“Leaving in disgrace.”
“Will the Giants be able to plan for next season?
In the sports media, skeptical headlines lined up about Yang Dai-Kang (34), whom the Giants announced on November 25 as a free agent. At one point, it was reported that he was going to sign a contract for the next season, but he decided to leave the club because he wanted to take on a new challenge.
The Giants had signed Yang to an unbelievable five-year contract worth 1.5 billion yen. The Giants signed him to an unbelievable five-year contract worth 1.5 billion yen, but since his FA transfer from Nippon Ham in 2005, he has only appeared in more than 100 games in 19 years. This season, he played in only 7 games, and it was hard to say that he was working for 300 million yen a year. The reason for this is his many injuries. Since joining the Giants, injuries have become a regular occurrence, including a thigh injury. He was proud of his legs when he was with Nippon-Ham, but now he is not in a condition to run satisfactorily.
Considering Yang’s current condition, it is natural that people around him would have doubts about the fact that the Giants were trying to sign him for next season. What’s more, Yang’s request was rejected by ……. It’s no wonder the Giants are being perceived as a lost cause.
Big pay cut that exceeds the limit
However, it seems that the situation is not so simple.
The contract extension for next season is a sign of the Giants’ respect for Yang. Yang is a Taiwanese superstar who has been playing for the national team in Japan since he was in elementary school. Giants games are also broadcast in Taiwan. Yang, the “hero,” was the reason for the Giants’ popularity in Taiwan.
However, it is also true that he was not a force to be reckoned with. It is said that the Giants dared to offer him a huge salary cut of about 30 million yen for next season. This is far more than the 40% reduction limit, and is about one-tenth of his salary for this season. I think it was a reasonable amount considering his performance, but Yang’s pride wouldn’t allow it. Yang’s request to leave the team was a calculated move on the Giants’ part,” said the evening newspaper desk.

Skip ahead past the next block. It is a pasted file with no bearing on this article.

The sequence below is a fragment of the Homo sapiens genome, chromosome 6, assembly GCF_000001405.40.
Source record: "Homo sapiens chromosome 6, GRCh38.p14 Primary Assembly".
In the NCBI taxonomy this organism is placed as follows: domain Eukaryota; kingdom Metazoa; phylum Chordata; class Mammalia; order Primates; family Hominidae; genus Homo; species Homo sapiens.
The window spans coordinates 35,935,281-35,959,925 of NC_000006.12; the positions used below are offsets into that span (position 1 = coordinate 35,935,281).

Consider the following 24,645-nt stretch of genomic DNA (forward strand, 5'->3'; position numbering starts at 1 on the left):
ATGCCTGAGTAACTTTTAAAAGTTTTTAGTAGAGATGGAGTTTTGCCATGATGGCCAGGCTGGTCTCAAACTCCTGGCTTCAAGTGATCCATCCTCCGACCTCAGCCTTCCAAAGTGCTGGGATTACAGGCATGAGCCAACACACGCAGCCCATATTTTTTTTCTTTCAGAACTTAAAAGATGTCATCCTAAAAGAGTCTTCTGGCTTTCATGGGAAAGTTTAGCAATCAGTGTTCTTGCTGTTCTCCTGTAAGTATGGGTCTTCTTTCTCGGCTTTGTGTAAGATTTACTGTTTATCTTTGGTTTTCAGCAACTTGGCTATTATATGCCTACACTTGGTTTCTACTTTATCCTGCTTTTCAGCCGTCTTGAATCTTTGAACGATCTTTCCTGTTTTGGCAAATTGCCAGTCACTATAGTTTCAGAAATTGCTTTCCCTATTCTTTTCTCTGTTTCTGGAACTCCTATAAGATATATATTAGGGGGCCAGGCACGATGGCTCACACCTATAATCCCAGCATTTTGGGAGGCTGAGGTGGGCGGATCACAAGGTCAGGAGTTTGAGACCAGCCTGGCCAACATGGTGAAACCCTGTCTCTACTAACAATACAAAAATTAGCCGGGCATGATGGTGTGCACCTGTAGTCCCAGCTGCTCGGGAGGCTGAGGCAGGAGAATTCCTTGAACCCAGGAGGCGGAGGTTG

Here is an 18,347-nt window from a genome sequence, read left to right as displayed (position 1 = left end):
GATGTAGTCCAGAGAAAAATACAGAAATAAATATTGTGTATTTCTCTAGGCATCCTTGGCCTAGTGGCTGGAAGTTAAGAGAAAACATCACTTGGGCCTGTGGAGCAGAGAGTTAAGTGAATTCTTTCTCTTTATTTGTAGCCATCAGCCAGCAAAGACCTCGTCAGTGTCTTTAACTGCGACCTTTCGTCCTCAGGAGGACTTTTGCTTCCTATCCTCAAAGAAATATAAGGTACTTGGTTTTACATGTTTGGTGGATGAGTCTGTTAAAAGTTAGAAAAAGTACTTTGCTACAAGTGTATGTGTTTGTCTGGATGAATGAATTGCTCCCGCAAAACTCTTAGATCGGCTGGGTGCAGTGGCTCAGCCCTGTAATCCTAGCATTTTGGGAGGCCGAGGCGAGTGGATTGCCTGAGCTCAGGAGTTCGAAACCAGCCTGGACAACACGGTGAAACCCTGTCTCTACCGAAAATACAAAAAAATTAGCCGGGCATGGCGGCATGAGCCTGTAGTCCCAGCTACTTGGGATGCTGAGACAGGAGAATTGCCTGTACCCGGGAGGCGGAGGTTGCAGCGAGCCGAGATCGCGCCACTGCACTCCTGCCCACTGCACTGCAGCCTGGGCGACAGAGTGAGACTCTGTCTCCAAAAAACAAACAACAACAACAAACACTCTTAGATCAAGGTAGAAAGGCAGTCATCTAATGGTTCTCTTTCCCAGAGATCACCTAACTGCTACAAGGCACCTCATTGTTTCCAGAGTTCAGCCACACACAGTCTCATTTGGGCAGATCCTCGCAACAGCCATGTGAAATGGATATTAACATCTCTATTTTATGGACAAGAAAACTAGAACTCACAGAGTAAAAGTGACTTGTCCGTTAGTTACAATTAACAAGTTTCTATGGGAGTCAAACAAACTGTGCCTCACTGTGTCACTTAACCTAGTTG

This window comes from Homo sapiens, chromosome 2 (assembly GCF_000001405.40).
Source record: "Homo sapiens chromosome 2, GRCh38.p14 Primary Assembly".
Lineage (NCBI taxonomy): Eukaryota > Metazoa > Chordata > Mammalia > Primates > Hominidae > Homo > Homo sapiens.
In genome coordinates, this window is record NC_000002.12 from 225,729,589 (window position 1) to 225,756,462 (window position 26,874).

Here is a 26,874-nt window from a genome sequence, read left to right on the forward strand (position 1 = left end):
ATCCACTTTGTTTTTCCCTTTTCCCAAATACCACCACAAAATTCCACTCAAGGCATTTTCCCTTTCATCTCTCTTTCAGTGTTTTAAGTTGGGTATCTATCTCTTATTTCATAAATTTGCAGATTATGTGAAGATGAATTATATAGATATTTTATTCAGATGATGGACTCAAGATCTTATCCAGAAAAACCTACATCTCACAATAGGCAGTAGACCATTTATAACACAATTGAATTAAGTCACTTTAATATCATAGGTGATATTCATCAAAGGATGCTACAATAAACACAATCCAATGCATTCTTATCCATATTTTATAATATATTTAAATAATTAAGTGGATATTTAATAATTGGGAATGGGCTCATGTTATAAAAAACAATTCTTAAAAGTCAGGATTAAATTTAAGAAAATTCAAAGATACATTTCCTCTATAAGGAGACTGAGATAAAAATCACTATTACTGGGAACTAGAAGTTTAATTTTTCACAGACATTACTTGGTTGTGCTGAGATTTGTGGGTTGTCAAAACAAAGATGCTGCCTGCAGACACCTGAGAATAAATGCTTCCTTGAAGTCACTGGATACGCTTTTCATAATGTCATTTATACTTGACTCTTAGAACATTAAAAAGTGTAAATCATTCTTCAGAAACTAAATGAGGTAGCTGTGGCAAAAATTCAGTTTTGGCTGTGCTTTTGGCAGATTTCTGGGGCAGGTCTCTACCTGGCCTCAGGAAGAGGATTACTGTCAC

Yang is now looking for a new club with an eye on playing in the majors.
I don’t think the majors would be interested in him if he hasn’t worked well in Japan in the past few years. Even the minors are tough. The only possibility in the U.S. is the independent leagues. But I don’t think that Yang, who has a lot of pride as a star in Taiwan, will be able to work in the independent league where the environment is bad, mixing with young players around 20 years old and working for a low salary. ……
The more realistic option is to move to Japan. The most realistic option is to move to Japan.
It’s Softbank. Yoh is from his hometown, Fukuoka Daiichi High School, and he wanted to join Softbank when he was drafted. His older brother, Yohkoh, was also a member of the Hawks in the past, so he has connections there.
SoftBank has been looking for an outfielder to reinforce their lineup after the retirement of Yuya Hasegawa, their top ranked hitter in 2001. They may try to acquire him as a catalyst for their team, which has slumped to B class for the first time in eight years.
If you don’t care about the majors or Japan, there are probably teams in Taiwan that would welcome a “hero. In his home country, he can be assured of a future as a leader. I wonder what kind of decision the solitary Yang will make.
Photo： Jiji Press